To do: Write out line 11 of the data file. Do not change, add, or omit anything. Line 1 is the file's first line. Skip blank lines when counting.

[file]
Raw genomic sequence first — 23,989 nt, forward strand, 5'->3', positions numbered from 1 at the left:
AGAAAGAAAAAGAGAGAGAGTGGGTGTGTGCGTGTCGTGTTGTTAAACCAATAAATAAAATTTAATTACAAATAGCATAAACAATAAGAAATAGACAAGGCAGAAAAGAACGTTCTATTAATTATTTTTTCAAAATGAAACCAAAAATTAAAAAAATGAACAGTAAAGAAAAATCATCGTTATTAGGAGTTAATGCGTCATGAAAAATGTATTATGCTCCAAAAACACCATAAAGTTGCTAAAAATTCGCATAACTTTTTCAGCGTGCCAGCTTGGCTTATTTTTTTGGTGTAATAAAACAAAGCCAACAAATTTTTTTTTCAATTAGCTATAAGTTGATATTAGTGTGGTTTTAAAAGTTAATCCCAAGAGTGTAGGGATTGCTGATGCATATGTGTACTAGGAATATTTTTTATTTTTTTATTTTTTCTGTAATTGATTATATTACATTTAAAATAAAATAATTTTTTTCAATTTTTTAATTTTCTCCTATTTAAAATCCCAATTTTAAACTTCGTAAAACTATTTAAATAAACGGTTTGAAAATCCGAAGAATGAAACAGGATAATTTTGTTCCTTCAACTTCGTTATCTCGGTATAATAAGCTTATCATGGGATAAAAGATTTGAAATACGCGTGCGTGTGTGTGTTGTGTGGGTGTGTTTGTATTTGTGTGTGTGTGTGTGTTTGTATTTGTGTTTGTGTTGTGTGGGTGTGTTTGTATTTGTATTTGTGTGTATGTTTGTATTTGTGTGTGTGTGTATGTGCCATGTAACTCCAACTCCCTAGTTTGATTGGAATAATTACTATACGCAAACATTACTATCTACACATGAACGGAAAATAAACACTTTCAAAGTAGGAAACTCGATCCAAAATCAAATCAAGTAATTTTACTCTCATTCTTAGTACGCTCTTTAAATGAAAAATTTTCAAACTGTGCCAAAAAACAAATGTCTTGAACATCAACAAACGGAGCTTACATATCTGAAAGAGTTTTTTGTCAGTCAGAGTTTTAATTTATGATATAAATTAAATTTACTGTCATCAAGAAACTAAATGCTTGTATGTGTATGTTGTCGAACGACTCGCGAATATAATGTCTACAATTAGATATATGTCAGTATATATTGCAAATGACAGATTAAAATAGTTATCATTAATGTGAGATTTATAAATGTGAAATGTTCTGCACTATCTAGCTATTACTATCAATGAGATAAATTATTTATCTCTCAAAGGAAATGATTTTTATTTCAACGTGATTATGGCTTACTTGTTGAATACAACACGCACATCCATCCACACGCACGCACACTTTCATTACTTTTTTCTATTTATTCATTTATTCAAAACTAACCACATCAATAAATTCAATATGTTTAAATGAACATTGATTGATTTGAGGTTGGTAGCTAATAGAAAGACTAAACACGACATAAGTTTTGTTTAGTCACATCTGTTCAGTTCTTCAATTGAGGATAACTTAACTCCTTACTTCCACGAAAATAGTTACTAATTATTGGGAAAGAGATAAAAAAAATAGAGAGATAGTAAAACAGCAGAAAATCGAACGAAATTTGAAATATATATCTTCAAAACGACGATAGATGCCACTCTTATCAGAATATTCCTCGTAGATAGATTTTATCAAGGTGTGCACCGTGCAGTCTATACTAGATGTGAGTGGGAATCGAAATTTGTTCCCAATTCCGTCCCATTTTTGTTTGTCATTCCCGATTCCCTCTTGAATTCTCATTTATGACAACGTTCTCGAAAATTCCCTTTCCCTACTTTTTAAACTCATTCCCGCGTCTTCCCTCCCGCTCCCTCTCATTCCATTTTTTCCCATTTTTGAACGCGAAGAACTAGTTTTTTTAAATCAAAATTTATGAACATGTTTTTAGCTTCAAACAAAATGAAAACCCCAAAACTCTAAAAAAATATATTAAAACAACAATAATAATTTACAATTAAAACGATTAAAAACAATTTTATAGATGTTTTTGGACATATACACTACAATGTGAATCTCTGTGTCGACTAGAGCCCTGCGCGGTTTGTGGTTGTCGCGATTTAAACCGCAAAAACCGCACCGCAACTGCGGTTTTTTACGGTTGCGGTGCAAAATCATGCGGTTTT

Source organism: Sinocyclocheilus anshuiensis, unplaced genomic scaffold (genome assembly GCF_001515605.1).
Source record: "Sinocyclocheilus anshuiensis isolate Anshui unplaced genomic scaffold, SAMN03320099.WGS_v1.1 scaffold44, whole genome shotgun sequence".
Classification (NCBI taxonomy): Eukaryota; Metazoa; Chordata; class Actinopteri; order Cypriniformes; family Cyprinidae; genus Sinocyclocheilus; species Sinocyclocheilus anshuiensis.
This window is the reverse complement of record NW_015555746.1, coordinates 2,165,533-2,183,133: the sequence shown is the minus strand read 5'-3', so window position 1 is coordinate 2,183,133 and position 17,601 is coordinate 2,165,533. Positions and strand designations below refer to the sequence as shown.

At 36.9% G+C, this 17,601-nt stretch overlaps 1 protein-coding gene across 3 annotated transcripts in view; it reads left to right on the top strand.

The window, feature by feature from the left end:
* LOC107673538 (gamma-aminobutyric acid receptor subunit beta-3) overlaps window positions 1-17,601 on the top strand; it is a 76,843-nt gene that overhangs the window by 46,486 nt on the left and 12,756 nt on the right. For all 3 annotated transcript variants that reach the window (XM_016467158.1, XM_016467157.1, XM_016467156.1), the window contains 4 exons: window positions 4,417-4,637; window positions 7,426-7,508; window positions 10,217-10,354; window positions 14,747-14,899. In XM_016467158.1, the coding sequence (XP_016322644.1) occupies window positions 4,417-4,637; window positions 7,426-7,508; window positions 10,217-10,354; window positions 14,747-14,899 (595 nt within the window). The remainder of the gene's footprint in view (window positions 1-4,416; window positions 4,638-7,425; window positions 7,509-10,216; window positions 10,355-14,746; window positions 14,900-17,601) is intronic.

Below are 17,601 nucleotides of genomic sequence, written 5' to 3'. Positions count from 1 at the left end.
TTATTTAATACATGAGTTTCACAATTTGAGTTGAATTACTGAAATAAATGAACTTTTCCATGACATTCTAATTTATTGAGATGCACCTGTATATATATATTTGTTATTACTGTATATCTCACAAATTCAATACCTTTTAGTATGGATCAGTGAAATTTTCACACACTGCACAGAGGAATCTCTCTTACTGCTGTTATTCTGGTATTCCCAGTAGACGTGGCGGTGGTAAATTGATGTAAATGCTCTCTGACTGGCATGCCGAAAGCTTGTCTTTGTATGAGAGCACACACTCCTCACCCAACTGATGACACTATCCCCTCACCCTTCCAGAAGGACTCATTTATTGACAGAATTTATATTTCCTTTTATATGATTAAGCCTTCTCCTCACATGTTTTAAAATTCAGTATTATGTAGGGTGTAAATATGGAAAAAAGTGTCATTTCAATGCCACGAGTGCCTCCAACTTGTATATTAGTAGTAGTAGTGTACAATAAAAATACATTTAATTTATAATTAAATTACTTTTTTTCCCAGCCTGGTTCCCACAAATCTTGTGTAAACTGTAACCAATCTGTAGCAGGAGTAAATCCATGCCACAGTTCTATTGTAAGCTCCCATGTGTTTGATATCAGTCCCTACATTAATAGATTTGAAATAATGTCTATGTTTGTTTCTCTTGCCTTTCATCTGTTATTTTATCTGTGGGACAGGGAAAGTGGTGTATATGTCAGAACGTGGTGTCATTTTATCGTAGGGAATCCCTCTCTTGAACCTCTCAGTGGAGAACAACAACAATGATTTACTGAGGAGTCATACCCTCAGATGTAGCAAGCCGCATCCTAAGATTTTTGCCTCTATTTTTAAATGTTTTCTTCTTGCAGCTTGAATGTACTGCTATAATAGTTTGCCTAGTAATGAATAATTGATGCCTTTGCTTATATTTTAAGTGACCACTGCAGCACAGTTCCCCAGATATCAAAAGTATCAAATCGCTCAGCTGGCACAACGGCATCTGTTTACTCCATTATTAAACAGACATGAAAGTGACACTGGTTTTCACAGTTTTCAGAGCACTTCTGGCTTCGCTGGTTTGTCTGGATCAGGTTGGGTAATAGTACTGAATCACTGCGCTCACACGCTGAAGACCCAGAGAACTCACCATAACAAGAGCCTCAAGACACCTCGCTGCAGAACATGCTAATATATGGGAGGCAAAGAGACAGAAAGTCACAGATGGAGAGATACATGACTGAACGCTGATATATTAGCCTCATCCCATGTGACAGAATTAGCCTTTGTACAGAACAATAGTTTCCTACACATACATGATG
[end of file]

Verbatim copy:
TTATTTAATACATGAGTTTCACAATTTGAGTTGAATTACTGAAATAAATGAACTTTTCCATGACATTCTAATTTATTGAGATGCACCTGTATATATATATTTGTTATTACTGTATATCTCACAAATTCAATACCTTTTAGTATGGATCAGTGAAATTTTCACACACTGCACAGAGGAATCTCTCTTACTGCTGTTATTCTGGTATTCCCAGTAGACGTGGCGGTGGTAAATTGATGTAAATGCTCTCTGACTGGCATGCCGAAAGCTTGTCTTTGTATGAGAGCACACACTCCTCACCCAACTGATGACACTATCCCCTCACCCTTCCAGAAGGACTCATTTATTGACAGAATTTATATTTCCTTTTATATGATTAAGCCTTCTCCTCACATGTTTTAAAATTCAGTATTATGTAGGGTGTAAATATGGAAAAAAGTGTCATTTCAATGCCACGAGTGCCTCCAACTTGTATATTAGTAGTAGTAGTGTACAATAAAAATACATTTAATTTATAATTAAATTACTTTTTTTCCCAGCCTGGTTCCCACAAATCTTGTGTAAACTGTAACCAATCTGTAGCAGGAGTAAATCCATGCCACAGTTCTATTGTAAGCTCCCATGTGTTTGATATCAGTCCCTACATTAATAGATTTGAAATAATGTCTATGTTTGTTTCTCTTGCCTTTCATCTGTTATTTTATCTGTGGGACAGGGAAAGTGGTGTATATGTCAGAACGTGGTGTCATTTTATCGTAGGGAATCCCTCTCTTGAACCTCTCAGTGGAGAACAACAACAATGATTTACTGAGGAGTCATACCCTCAGATGTAGCAAGCCGCATCCTAAGATTTTTGCCTCTATTTTTAAATGTTTTCTTCTTGCAGCTTGAATGTACTGCTATAATAGTTTGCCTAGTAATGAATAATTGATGCCTTTGCTTATATTTTAAGTGACCACTGCAGCACAGTTCCCCAGATATCAAAAGTATCAAATCGCTCAGCTGGCACAACGGCATCTGTTTACTCCATTATTAAACAGACATGAAAGTGACACTGGTTTTCACAGTTTTCAGAGCACTTCTGGCTTCGCTGGTTTGTCTGGATCAGGTTGGGTAATAGTACTGAATCACTGCGCTCACACGCTGAAGACCCAGAGAACTCACCATAACAAGAGCCTCAAGACACCTCGCTGCAGAACATGCTAATATATGGGAGGCAAAGAGACAGAAAGTCACAGATGGAGAGATACATGACTGAACGCTGATATATTAGCCTCATCCCATGTGACAGAATTAGCCTTTGTACAGAACAATAGTTTCCTACACATACATGATG